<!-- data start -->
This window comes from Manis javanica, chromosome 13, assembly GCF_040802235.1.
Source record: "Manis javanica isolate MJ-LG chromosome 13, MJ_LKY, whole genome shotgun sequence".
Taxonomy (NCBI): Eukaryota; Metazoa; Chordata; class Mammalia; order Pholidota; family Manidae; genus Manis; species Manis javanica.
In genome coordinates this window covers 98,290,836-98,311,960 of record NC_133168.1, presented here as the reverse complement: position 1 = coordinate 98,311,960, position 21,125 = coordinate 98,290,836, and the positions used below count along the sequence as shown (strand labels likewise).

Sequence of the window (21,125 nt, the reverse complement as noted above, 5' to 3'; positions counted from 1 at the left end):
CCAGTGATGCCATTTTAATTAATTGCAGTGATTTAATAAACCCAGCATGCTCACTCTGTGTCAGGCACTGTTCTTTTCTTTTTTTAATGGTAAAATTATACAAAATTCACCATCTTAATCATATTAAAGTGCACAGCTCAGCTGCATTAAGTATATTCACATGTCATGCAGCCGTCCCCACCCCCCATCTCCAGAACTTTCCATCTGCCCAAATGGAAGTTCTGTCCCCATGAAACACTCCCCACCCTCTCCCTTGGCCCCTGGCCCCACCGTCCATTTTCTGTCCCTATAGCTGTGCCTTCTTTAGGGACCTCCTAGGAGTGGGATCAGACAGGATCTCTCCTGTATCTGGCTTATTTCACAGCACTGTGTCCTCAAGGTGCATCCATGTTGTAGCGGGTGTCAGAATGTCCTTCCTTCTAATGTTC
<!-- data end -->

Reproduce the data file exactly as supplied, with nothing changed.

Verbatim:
This window comes from Manis javanica, chromosome 13, assembly GCF_040802235.1.
Source record: "Manis javanica isolate MJ-LG chromosome 13, MJ_LKY, whole genome shotgun sequence".
Taxonomy (NCBI): Eukaryota; Metazoa; Chordata; class Mammalia; order Pholidota; family Manidae; genus Manis; species Manis javanica.
In genome coordinates this window covers 98,290,836-98,311,960 of record NC_133168.1, presented here as the reverse complement: position 1 = coordinate 98,311,960, position 21,125 = coordinate 98,290,836, and the positions used below count along the sequence as shown (strand labels likewise).

Sequence of the window (21,125 nt, the reverse complement as noted above, 5' to 3'; positions counted from 1 at the left end):
CCAGTGATGCCATTTTAATTAATTGCAGTGATTTAATAAACCCAGCATGCTCACTCTGTGTCAGGCACTGTTCTTTTCTTTTTTTAATGGTAAAATTATACAAAATTCACCATCTTAATCATATTAAAGTGCACAGCTCAGCTGCATTAAGTATATTCACATGTCATGCAGCCGTCCCCACCCCCCATCTCCAGAACTTTCCATCTGCCCAAATGGAAGTTCTGTCCCCATGAAACACTCCCCACCCTCTCCCTTGGCCCCTGGCCCCACCGTCCATTTTCTGTCCCTATAGCTGTGCCTTCTTTAGGGACCTCCTAGGAGTGGGATCAGACAGGATCTCTCCTGTATCTGGCTTATTTCACAGCACTGTGTCCTCAAGGTGCATCCATGTTGTAGCGGGTGTCAGAATGTCCTTCCTTCTAATGTTC